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Barela v. Givens

January 9, 2009

RUBEN BARELA, PLAINTIFF,
v.
DERMONT GIVENS BEING SUED IN HIS, INDIVIDUAL AND OFFICIAL CAPACITY, DEFENDANTS.



The opinion of the court was delivered by: Gary S. Austin United States Magistrate Judge

FINDINGS AND RECOMMENDATION REGARDING DISMISSAL OF ACTION

INTRODUCTION

Plaintiff Ruben Barela ("Plaintiff"), appearing pro se and proceeding in forma pauperis, filed the instant complaint on October 27, 2008. In the complaint, Plaintiff alleges that Dermont Givens ("Defendant"), an attorney appointed by the parole board to represent Plaintiff at his parole hearing in June 2008, provided Plaintiff with unconstitional representation and engaged in unethical practices. Upon a review of the complaint, this court recommends that the action be dismissed without leave to amend.

DISCUSSION

A. Screening Standard

Pursuant to 28 U.S.C. § 1915(e)(2), the court must conduct an initial review of the complaint for sufficiency to state a claim. The court must dismiss a complaint or portion thereof if the court determines that the action is legally "frivolous or malicious," fails to state a claim upon which relief may be granted, or seeks monetary relief from a defendant who is immune from such relief. 28 U.S.C. § 1915(e)(2). If the court determines that the complaint fails to state a claim, leave to amend may be granted to the extent that the deficiencies of the complaint can be cured by amendment.

In reviewing a complaint under this standard, the court must accept as true the allegations of the complaint in question, Hospital Bldg. Co. v. Trustees of Rex Hospital, 425 U.S. 738, 740 (1976), construe the pro se pleadings liberally in the light most favorable to the Plaintiff, Resnick v. Hayes, 213 F.3d 443, 447 (9th Cir. 2000), and resolve all doubts in the Plaintiff's favor, Jenkins v. McKeithen, 395 U.S. 411, 421 (1969).

A complaint must contain a short and plain statement as required by Fed. R. Civ. P. 8(a)(2). Although the Federal Rules adopt a flexible pleading policy, a complaint must give fair notice and state the elements of the claim plainly and succinctly. Jones v. Community Redev. Agency, 733 F.2d 646, 649 (9th Cir. 1984). Plaintiff must allege with at least some degree of particularity overt acts which the Defendants engaged in that support Plaintiff's claim. Id. Although a complaint need not outline all elements of a claim, it must be possible to infer from the allegations that all elements exist and that there is entitlement to relief under some viable legal theory. Lewis v. ACB Business Service, Inc., 135 F.3d 389, 405-06 (6th Cir. 1998).

"A trial court may dismiss a claim sua sponte under Fed.R.Civ.P. 12(b)(6). . . . Such dismissal may be made without notice where the claimant cannot possibly win relief." Omar v. Sea-Land Service, Inc., 813 F.2d 986, 991 (9th Cir. 1987); see Wong v. Bell, 642 F.2d 359, 361-362 (9th Cir. 1981). Sua sponte dismissal may be made before process is served on Defendants. Neitzke v. Williams, 490 U.S. 319, 324 (1989) (dismissals under 28 U.S.C. § 1915(d) are often made sua sponte); Franklin v. Murphy, 745 F.2d 1221, 1226 (9th Cir. 1984) (court may dismiss frivolous in forma pauperis action sua sponte prior to service of process on Defendants).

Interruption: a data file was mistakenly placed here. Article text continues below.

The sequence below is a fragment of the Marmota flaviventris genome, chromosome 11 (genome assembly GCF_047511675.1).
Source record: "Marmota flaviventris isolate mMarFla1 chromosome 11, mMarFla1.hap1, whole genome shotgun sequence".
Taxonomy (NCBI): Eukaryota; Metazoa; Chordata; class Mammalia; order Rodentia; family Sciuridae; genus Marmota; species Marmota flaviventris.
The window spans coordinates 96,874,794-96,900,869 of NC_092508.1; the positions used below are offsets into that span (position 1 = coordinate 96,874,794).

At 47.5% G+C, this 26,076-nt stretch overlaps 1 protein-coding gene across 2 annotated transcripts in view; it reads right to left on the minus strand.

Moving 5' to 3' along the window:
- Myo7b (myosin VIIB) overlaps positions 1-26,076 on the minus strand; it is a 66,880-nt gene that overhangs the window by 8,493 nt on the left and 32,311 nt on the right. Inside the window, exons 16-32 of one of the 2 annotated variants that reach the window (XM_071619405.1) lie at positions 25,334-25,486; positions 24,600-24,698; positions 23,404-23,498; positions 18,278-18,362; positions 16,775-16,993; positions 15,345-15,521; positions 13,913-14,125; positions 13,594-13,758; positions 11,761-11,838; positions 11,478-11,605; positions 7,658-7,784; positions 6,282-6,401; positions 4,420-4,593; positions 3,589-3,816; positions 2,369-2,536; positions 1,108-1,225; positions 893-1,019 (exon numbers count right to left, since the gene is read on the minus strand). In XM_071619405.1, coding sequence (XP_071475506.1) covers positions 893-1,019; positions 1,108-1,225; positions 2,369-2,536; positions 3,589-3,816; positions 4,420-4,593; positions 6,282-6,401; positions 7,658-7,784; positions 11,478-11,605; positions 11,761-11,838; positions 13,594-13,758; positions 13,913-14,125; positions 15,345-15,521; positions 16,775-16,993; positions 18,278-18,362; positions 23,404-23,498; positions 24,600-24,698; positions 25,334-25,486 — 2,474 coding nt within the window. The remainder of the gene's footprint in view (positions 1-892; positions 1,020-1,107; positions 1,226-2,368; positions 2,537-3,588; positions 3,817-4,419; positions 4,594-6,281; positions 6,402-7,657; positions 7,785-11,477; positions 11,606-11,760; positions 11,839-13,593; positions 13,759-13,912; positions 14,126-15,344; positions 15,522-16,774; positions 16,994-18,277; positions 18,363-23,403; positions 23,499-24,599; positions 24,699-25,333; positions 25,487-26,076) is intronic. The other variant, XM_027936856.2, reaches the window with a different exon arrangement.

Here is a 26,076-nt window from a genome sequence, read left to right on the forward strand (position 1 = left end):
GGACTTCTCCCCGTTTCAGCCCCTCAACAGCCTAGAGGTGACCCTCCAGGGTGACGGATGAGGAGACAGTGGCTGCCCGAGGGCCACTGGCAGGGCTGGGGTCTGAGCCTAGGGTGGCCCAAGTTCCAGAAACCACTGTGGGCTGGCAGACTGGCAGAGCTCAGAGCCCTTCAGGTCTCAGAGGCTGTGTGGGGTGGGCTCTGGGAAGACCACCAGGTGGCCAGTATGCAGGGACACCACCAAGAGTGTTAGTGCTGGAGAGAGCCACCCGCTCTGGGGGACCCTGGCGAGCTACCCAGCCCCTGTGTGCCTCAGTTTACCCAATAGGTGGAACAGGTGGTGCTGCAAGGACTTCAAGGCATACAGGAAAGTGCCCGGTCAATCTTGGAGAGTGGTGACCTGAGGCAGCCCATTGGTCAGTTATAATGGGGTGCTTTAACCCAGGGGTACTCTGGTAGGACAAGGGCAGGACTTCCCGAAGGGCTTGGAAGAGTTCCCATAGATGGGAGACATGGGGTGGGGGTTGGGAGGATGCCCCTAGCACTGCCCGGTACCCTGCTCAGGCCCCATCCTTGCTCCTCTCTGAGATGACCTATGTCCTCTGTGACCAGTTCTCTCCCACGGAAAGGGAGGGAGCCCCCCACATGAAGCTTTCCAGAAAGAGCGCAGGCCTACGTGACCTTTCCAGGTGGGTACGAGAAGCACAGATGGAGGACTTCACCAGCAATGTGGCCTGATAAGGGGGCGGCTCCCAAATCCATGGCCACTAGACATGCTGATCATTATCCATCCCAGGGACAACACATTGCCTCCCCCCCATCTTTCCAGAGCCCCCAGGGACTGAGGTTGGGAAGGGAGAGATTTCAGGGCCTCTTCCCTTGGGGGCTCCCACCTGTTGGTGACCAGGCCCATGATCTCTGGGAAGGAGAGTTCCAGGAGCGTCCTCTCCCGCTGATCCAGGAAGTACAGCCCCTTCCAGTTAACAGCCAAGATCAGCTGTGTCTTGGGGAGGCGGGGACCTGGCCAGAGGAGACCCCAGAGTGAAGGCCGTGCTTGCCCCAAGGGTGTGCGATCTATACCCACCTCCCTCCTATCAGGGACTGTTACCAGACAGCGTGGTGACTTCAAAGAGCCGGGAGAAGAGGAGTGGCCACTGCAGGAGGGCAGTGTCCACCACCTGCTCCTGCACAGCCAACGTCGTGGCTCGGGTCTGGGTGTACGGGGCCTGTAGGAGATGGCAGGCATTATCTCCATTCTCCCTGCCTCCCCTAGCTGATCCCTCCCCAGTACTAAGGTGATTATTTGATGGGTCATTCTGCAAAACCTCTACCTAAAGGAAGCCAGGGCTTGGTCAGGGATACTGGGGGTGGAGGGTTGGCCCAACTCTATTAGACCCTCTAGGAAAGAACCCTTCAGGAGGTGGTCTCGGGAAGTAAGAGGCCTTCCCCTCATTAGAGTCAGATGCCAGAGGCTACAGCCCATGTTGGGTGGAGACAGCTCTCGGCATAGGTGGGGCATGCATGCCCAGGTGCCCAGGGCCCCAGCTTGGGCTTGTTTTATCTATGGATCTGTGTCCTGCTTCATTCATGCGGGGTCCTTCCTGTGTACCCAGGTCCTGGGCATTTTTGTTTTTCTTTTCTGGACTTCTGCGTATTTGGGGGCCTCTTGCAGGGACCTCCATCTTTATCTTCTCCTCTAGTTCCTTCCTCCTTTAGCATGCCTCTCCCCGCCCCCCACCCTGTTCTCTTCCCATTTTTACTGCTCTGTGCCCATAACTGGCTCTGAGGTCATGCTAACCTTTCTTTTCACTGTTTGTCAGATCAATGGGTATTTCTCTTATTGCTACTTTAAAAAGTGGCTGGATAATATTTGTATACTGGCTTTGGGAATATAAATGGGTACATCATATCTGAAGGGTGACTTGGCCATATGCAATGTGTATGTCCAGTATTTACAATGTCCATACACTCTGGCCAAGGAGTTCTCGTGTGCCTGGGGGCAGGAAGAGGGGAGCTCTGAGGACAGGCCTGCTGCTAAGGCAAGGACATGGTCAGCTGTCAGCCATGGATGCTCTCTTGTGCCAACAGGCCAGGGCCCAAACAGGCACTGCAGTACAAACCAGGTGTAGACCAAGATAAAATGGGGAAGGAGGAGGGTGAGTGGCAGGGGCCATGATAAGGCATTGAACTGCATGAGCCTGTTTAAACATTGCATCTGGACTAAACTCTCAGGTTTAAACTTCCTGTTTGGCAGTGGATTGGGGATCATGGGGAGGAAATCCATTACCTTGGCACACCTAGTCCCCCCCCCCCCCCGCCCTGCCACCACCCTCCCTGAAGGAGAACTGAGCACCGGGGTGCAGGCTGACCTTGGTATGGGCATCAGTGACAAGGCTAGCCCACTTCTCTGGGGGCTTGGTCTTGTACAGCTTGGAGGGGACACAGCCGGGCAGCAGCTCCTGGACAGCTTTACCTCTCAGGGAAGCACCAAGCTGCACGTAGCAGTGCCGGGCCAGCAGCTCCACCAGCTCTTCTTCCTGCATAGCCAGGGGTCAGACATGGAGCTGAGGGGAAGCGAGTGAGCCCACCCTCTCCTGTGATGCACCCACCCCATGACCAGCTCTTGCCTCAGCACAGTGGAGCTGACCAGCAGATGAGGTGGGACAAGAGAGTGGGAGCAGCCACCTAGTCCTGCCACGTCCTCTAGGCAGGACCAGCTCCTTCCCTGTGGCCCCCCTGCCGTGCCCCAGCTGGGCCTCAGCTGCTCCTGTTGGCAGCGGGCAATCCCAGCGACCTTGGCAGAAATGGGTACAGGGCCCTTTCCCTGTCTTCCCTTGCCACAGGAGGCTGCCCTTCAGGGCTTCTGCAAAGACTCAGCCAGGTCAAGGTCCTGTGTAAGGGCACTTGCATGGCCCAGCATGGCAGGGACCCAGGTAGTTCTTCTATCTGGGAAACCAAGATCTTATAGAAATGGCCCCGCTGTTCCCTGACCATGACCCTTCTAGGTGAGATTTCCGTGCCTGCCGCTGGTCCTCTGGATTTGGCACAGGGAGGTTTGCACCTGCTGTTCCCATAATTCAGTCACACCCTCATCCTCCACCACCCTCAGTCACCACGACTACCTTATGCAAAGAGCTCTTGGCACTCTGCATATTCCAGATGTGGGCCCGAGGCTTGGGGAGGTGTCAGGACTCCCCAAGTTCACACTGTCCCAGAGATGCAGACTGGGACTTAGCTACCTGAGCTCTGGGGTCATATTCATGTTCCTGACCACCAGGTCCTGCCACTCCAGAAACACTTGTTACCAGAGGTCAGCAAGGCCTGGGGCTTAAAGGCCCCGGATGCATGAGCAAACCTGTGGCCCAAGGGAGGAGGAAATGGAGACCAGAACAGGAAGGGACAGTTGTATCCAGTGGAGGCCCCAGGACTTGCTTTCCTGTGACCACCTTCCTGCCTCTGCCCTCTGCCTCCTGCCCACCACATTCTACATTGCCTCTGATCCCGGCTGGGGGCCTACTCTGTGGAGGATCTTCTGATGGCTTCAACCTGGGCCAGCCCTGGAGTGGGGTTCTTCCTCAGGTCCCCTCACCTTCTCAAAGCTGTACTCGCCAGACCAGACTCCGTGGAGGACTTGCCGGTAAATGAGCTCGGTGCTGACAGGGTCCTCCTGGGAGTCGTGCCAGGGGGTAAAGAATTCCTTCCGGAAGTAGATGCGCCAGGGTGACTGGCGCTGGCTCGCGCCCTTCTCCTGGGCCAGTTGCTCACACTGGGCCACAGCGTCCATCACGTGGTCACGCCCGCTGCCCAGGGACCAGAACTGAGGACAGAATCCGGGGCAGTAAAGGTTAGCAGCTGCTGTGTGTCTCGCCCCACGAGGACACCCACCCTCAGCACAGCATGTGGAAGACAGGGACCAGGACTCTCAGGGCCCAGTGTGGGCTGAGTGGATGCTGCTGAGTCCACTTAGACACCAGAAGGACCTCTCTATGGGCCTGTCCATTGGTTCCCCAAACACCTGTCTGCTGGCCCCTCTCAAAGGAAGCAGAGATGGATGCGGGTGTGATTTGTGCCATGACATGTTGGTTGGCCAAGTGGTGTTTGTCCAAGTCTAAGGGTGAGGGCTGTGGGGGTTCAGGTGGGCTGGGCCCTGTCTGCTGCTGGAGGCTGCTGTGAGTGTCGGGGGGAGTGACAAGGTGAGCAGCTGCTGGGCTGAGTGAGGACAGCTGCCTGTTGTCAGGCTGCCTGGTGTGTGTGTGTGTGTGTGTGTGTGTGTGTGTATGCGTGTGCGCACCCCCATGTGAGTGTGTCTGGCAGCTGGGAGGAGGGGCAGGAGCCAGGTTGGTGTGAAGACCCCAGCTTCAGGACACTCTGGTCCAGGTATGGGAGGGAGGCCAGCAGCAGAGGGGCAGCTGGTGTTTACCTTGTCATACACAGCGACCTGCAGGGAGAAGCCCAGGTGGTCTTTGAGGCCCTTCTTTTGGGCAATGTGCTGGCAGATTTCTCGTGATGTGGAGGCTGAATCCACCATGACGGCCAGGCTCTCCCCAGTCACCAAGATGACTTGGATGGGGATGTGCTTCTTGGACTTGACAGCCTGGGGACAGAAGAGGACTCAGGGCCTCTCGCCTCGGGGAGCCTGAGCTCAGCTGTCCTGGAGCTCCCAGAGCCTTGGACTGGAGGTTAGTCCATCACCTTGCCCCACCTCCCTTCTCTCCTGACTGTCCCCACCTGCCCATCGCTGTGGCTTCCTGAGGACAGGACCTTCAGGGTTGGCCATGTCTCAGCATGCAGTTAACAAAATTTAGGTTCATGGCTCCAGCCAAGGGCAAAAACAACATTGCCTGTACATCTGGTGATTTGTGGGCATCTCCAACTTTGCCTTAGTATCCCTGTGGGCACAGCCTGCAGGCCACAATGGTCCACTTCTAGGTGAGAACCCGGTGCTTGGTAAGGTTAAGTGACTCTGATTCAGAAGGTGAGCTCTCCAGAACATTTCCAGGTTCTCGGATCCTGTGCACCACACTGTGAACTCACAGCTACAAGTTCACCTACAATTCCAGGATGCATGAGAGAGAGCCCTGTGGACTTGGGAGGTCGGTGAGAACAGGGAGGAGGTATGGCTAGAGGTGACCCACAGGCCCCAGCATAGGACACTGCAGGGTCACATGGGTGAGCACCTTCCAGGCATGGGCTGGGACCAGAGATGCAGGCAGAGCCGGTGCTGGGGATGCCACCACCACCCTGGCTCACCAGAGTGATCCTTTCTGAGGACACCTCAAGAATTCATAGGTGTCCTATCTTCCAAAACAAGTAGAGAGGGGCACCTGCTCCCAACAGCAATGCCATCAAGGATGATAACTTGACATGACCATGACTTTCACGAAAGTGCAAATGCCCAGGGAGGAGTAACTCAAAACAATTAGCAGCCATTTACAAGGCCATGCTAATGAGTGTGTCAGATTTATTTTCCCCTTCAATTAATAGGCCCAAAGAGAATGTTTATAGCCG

If a Plaintiff proceeds in forma pauperis, the court shall dismiss a case at any time if the court determines it is frivolous, malicious, fails to state a claim on which relief may be granted, or seeks monetary relief against an immune defendant. See, 28 U.S.C. § 1915(e); 2 Schwarzer, Tashima & Wagstaffe, California Practice Guide: Federal Civil Procedure Before Trial (2006) Attacking the Pleadings, para. 9:226.1, pp. 9-69. A claim is legally frivolous when it lacks an arguable basis either in law or fact. Neitzke v. Williams, 490 U.S. 319, 325 (1989); Franklin v. Murphy, 745 F.2d at 1228. A federal court may dismiss a claim as frivolous where it is based on an indisputably meritless legal theory or where the factual contentions are clearly baseless. Neitzke v. Williams, 490 U.S. at 327.

B. Plaintiffs' Allegations

Plaintiff is currently incarcerated at Pleasant Valley State Prison. He alleges that he has been eligible for parole since 1983 after suffering a conviction for first degree murder in 1976. Plaintiff has had eighteen parole hearings during his incarceration. Plaintiff alleges that at a parole hearing in June 2007, the Board of Parole Hearings (Hereinafter, "BPH") indicated that he was capable of being released from prison if certain conditions were met at the time of his next review. The BPH appointed Defendant to represent Plaintiff at this hearing which was scheduled for June 13, 2008.

Plaintiff alleges that he had met with Defendant just prior to the June 13, 2008 hearing. At that time, Defendant indicated that Plaintiff had a good chance of getting released. However, Plaintiff alleges that when he attended the parole hearing on June 13, 2008, the Defendant was not present. Further, Plaintiff alleges that the BPH indicated that they had received a Board of Parole Hearing Form 1001(a) requesting that the hearing be continued. Plaintiff alleges that he never discussed a continuance with Defendant and that Defendant filled out the form without his knowledge or consent. Consequently, the PBH appointed him new counsel and continued his hearing.

Plaintiff argues that Defendant's willful actions violated his constitutional rights by denying him due process and by extending his criminal sentence by six months. Plaintiff alleges that as a result of Defendant's actions, he suffered mental and emotional pain, stress, and anguish. Plaintiff seeks $120,000 in compensatory and punitive damages, special damages according to proof, ...


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